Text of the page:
Heat regulations leave hospital patients cold
The government’s measure to conserve energy this winter is leaving patients, including the elderly and pregnant, shivering in their hospital beds as central heating is cut.
After suffering from an occasional lack of warmth in her extremities, one 25-year-old office employee from Songpa District, Lee Yeon-ju, recently sought out an Eastern medicine clinic for treatment that backfired.
Lee stated, “As I was lying down getting acupuncture on my stomach, I was shocked when I felt cold air from the ventilation shaft in the ceiling.”
When she complained “it’s too cold,” her doctor finally cranked up the space heater and stuffed the shafts with tissues to block the draft.
A practitioner at the clinic stated, “There are many complaints from patients, as the landlord, in order to lower the indoor temperature to the government recommended 18-20 degrees Celsius (64-68 Fahrenheit), intentionally circulated cold air [throughout the building] between 1 to 6 p.m.”
Employees of the clinic have to layer clothes and resort to blankets to cover their legs to keep warm during work hours.
In December, the government started major conservation measures and the Ministry of Knowledge Economy asked buildings and industrial plants that use more than 1,000 kilowatts of electricity to cut electricity use by 10 percent during the peak hours.
Hospitals are not exempt from conservation measures and have cut down on central heating in their buildings, much to the dismay of patients.
Frigid temperatures indoors - below that of room temperature - can especially put a toll on chronically ill patients with low immunity.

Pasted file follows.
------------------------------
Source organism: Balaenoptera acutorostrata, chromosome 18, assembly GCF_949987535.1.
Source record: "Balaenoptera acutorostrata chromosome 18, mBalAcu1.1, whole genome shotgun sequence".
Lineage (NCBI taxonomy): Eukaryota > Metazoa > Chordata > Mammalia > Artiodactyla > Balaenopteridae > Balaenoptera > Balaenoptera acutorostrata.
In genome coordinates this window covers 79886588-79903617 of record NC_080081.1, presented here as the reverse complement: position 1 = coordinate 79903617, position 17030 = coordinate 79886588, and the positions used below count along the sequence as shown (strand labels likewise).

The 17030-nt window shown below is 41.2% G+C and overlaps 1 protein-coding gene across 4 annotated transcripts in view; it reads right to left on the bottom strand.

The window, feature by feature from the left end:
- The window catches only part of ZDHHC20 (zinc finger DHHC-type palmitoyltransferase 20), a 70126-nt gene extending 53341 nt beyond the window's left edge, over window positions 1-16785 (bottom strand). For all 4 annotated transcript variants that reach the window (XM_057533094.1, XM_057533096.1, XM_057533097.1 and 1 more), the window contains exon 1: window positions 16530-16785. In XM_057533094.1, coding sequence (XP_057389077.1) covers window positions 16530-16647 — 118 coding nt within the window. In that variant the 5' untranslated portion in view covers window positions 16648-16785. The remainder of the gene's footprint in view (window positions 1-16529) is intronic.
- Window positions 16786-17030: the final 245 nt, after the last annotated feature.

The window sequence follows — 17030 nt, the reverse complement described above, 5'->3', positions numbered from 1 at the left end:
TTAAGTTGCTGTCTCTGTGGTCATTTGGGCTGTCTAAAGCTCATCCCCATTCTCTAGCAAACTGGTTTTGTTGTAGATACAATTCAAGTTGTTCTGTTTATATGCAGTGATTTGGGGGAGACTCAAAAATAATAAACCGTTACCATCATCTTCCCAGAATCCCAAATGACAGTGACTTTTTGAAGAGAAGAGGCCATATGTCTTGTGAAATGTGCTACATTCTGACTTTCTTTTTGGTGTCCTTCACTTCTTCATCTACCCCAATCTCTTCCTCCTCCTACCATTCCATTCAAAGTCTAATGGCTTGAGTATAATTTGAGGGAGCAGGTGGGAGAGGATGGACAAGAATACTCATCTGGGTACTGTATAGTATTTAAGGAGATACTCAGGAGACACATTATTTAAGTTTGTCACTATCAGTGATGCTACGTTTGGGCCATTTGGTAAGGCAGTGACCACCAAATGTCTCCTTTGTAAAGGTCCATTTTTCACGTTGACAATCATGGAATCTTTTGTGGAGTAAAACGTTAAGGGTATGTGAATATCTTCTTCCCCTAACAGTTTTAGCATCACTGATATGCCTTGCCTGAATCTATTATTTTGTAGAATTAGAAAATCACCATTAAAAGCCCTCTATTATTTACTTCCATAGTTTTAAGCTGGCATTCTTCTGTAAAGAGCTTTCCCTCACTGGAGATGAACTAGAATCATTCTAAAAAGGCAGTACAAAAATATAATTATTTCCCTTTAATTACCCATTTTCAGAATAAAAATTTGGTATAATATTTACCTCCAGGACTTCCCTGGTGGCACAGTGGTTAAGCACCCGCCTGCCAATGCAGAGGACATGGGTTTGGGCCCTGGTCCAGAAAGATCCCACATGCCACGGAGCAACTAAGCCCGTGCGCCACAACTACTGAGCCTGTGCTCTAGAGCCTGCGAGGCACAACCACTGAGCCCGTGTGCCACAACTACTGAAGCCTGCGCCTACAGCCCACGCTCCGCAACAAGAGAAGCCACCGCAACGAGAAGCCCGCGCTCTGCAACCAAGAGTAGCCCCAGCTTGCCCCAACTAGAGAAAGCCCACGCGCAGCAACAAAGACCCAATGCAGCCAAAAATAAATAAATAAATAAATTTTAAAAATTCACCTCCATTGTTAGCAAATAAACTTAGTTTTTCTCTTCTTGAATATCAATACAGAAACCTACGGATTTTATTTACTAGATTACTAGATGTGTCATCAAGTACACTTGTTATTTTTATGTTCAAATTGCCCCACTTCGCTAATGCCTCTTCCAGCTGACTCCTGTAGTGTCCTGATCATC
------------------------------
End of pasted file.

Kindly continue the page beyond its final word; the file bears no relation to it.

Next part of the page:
Dr. Yu Jae-myung of Hallym University Kangnam Sacred Heart Hospital said, “While an indoor temperature of 18 to 20 degrees Celsius will not have much of an effect on regular patients, it can pose a problem for patients who suffer from chronic disease such as diabetes or the elderly or pregnant.”
In the case of diabetic patients, if their blood sugar level goes up in cold temperatures, their blood vessels may contract which can induce serious complications such as strokes.
One 78-year-old diabetic patient surnamed Park, hospitalized in a general hospital in Seongnam, Gyeonggi, over Lunar New Year stated: “When I appealed to the nurse because the hospital room felt cold, I was given more blankets, but it was difficult to manage my blood sugar level.”
She left the hospital on Wednesday.
Women undergoing postpartum care may also undergo complications if they spend a prolonged time in cold temperatures.
Smaller hospitals and clinics in buildings with central heating cannot catch a break either because building owners are hung up on regulating temperatures since they can be fined up to 300 million won ($267,248) if their buildings are found by district officials to exceed the government recommended indoor temperature more than once.
“Though there are no exact statistics, there are a considerable number of small-scale hospitals and clinics in buildings with a central heating system,” said one medical industry insider.
The only way they can slightly alleviate the cold is to resort to space heaters, electric mattresses and blankets. But overusing space heaters can lead to dryness in the air which raises respiratory concerns for patients.
By Park Tae-gyun [email@example.com]